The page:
Rowing gently down the stream like he owns the whole darned place…
This trending video of a giant hairy tarantula crawling across the water is certain to leave a lot of viewers hydrophobic. It’s not that most bodies of water aren’t usually crawling with aquatic insects, but there’s just something really sinister about this one, and spiders aren’t usually thought of as aquatic.
The diving bell spider (Argyroneta aquatica) is one of few spider species that spends most of its life “underwater”. When they are on land, their color usually changes to a lighter shade of brown. This incredible spider (sorry, arachnophobes) channels air from the surface into the web around its body, forming a sort air bubble it could use as an oxygen tank.
But who knew TARANTULAS could swim, too? Certainly not me.
Right before Halloween in 2018, the footage was recorded by researchers at the Big Bend Ranch State Park-Texas Parks and Wildlife, in Texas, U.S.A . The arachnid might have been an amateur, but it was swimming pretty nicely, never sinking in the reasonably turbulent water.
The researchers at the park studied the swimming mechanism of the giant tarantula. It was observed that due to the plasticity of their exoskeleton, the spiders could quickly alternate the movement of their 8 legs, use them as oars to paddle in any direction. Tarantulas don’t usually like to swim so much, but when the need arises, they put their eight legs to good use.
According to arachnologists, these spiders are more cowardly than they look. If you don’t bother them, they’ll most likely not bother you and will actually try to hide from you. In any case, if you see a spider rowing across the water, it’ll be best for everyone if you call the attention of the lifeguard.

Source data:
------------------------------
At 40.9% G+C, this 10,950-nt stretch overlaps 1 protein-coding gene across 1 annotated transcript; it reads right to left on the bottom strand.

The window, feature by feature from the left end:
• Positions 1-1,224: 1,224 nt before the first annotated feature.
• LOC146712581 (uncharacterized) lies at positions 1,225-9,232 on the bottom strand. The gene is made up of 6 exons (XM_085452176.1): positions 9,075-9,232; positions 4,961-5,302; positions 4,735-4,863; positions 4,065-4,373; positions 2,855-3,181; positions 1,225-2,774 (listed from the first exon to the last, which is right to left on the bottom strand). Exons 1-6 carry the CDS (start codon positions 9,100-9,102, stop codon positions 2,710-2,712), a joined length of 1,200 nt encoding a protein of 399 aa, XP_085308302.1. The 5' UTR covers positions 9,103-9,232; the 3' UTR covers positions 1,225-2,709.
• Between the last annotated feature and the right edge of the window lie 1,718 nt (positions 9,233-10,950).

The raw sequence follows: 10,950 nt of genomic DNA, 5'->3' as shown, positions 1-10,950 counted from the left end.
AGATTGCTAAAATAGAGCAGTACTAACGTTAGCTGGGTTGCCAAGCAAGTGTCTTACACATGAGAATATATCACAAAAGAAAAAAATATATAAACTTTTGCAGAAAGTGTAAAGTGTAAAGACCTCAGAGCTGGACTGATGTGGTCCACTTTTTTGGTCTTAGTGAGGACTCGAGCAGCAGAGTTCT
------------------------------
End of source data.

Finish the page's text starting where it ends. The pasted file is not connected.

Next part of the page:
Should you be worried about swimming spiders?
Spiders may bite if a person gets too close, which could be quite painful and scarring. However, their bites are only as venomous as a worker bee’s, which means they are relatively harmless to humans . Only very rarely would a tarantula bite cause serious harm. Most spiders (excluding black widows, brown recluses and that small clique of poisonous spiders) do not produce deadly bites.
Marine experts are reassuring you that you won’t really be seeing a lot of spiders rowing across the water this summer. According to Jason Dunlop of the University of Manchester, “Most tarantulas probably never have to face the need to swim, but it is clear that if they must swim, they have the behavioral plasticity to do so,” he said in a publication of the American Tarantula Society .
Swimming spiders are a rare sight and only happens in certain locations and definitely not in all waters. Have fun this summer and enjoy the water without fear.
But don’t forget to have your camera handy in case you find yourself a hairy, 8-legged swimming partner…
- O’Sullivan, Kelly. Um, Did You Know That Tarantulas Can Swim? Country Living. https://www.countryliving.com/life/a28073510/swimming-tarantula-video/. Retrieved 02-07-19
- Goldenberg, Alina. Are tarantulas dangerous? Boys’ Life. https://boyslife.org/outdoors/wilderness-first-aid-qa/37890/are-tarantulas-dangerous/. Retrieved 02-07-19
- Dunlop, Jason. Swimming in Tarantula. American Tarantula Society. https://www.atshq.org/articles/swimming.pdf. Retrieved 02-07-19
- Admin. Diving Bell Spider: Anatomy, Habitat, Bite And Other Facts. Science ABC. https://www.scienceabc.com/nature/animals/diving-bell-spider-anatomy-habitat-bite-facts.html. Retrieved 02-07-19
- Big Bend Ranch State Park-Texas Parks and Wildlife. Facebook Page. https://web.facebook.com/BigBendRanchSP/. Retrieved 02-07-19
- MacWelch, Tim. The 10 Most Dangerous Spiders in the World. Outdoor Life. https://www.outdoorlife.com/photos/gallery/survival/2011/10/10-most-dangerous-spiders-world/. Retrieved 02-07-19